The Torah tells us not to mistreat the convert verbally or financially, and repeats it for emphasis in numerous places. It also tells us, repeatedly, that we can’t do this because we should remember how we were in a similar position in Egypt. Why wouldn’t it enough for the Torah to single them out for extra care, because of their own situation?
The Talmudic Versions, Recorded by Rashi
Rashi reflects different views in Talmudic sources. In Shemot 22;20, he says we should not point out in others a blemish we have ourselves. Although he doesn’t detail why this counts as a “blemish that we have,” it seems to me to assume that when we mock or mistreat others for being strangers, it is connected to their oddness, their being slightly out of step with our ways of life.
But we too, from our first moments as a people, were strangers, struggling to keep up with a different culture. Our memory of when we were out of step and odd should stop us from looking down on others in that situation. And, since Hashem brought us there deliberately, it seems likely this was intentional, to mold us into a people who would always be sensitive to that difficulty, to prevent us from ever looking down on others for their understandable uncertainty.
That would seem to be a broader message than just when we are dealing with a stranger/convert. Part of being the people who left Egypt should mean that whatever confidence we’ve gained shouldn’t wipe out our memory of when we were stumbling and unsure, and that should translate into compassion and empathy for others who are stumbling or unsure.
It Hits Them Differently, and They Might Chuck It
Another option, that of R. Eliezer, is recorded by Rashi to Horayot 13a, שסורו רע, which Rashi seems to take to mean they are more prone to sin; perhaps because they are newer to it, they have a looser hold on mores that seem second nature to us, and we therefore have to be more careful to avoid being the cause of their slipping into sin.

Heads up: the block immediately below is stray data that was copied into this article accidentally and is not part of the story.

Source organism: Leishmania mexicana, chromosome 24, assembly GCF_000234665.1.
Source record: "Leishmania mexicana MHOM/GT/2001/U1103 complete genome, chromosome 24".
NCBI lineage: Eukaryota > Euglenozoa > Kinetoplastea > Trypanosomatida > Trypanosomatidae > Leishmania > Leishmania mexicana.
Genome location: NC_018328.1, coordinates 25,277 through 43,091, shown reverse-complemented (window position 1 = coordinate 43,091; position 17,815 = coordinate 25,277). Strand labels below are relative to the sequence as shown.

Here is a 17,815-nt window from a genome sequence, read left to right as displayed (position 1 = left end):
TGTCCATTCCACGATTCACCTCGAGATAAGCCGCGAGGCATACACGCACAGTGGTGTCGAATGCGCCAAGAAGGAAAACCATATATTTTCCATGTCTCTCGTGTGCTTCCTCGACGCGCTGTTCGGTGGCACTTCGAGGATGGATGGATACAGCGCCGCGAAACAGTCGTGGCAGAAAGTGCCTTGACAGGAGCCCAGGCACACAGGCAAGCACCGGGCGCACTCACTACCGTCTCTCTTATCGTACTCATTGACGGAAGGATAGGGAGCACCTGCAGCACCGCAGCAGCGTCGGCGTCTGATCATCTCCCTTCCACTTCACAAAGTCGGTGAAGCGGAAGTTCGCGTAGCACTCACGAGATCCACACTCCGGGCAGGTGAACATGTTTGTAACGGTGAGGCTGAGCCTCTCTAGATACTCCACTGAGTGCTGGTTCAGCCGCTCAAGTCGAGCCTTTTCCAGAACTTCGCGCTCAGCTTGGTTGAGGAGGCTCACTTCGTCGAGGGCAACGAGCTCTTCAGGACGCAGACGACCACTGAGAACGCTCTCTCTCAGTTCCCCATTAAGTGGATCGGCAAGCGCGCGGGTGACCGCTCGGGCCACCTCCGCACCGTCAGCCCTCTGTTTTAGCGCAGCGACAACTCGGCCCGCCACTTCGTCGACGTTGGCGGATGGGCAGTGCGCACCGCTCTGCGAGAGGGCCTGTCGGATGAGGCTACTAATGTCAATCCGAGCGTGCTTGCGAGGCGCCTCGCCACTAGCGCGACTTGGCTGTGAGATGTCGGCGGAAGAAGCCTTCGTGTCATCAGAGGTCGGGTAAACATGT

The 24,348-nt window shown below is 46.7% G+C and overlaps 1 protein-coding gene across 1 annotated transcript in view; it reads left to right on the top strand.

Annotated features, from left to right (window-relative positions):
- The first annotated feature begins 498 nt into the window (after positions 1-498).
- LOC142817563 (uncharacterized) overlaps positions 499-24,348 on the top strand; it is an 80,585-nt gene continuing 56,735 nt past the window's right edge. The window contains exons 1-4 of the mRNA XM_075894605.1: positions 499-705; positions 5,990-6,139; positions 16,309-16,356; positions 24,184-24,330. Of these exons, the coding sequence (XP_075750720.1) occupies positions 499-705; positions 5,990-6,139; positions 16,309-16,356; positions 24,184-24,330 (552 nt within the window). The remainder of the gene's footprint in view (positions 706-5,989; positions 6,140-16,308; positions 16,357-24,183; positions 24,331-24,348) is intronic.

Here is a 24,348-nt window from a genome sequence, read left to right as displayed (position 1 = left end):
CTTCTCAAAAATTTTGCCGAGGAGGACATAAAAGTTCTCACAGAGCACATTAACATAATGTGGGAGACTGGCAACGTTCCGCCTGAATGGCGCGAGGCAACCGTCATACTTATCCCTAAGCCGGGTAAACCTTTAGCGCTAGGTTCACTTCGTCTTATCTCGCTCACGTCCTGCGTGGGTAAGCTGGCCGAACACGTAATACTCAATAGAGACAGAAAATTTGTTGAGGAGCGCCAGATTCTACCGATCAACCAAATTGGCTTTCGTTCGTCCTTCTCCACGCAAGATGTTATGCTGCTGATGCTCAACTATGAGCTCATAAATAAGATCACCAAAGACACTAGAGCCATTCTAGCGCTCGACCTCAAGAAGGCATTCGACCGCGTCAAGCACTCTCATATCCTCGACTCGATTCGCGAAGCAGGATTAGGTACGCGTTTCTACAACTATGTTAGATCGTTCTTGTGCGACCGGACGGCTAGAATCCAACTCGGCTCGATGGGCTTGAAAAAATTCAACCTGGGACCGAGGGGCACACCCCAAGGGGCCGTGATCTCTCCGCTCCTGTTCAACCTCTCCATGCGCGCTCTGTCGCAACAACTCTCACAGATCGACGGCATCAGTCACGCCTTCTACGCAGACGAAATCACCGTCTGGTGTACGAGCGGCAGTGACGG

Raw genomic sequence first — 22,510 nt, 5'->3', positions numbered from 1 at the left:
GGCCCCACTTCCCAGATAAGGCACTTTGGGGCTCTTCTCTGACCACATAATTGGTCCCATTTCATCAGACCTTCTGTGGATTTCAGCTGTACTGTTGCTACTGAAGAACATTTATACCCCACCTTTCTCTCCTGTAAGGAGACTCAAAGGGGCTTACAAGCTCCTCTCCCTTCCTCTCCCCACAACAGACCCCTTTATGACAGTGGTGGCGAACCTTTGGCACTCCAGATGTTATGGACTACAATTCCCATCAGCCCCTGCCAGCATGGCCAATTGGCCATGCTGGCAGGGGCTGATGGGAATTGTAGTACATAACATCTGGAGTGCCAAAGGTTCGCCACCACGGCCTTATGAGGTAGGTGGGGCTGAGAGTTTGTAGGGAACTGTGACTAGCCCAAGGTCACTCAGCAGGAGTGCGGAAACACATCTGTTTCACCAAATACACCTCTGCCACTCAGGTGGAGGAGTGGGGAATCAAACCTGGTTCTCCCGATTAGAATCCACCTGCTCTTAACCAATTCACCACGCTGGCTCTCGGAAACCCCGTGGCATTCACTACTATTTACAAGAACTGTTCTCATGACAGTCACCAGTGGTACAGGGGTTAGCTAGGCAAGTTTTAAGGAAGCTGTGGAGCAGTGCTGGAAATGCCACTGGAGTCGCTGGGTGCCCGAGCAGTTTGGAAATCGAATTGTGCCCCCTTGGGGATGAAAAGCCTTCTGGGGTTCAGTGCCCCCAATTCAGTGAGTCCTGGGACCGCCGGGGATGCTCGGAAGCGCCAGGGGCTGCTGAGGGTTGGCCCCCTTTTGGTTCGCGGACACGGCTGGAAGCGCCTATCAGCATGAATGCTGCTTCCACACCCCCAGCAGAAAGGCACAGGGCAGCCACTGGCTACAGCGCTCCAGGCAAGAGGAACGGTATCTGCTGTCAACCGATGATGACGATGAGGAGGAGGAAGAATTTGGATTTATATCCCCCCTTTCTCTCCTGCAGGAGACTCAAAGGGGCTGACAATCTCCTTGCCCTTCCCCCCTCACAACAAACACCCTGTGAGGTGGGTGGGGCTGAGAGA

Sefer haChinuch, Mitzvah 63, offers a simpler reading, that they might decide to abandon the whole project, and we will, unwittingly, be the cause of them leaving Jewish observance. Either way, we are being reminded of a time when our connection to a way of life was tenuous. Realizing that stranger/ converts are at that delicate stage should impel us to avoid doing anything to jeopardize that.
It Hurts Them More
Shemot 23;9 reminds us that we know the soul of the stranger, which Rashi understands as a reference to the stranger’s feeling more imposed upon than others when treated the exact same way. Sefer haChinuch, Mitzvah 63, suggests that stems from their relative defenselessness, their lack of a set of friends and relatives who see it as their privilege and responsibility to stand up for them.
Along similar lines, Akedat Yitzchak, the philosophical/homiletical Torah commentary of R. Yitzchak Arama (15th century Spain), suggests that there is an insecurity to being a stranger, even if that stranger comes with a support system. We went to Egypt with seventy family members and much wealth; over time, the Egyptians still enslaved us, with our not being natives a vital first step in their doing that.
Second, Akedat Yitzchak argues, the stranger/convert will interpret any attacks—even a lawsuit, the same a Jew would bring against any other fellow Jew, in the ordinary course of business life—as being a result of his or her status.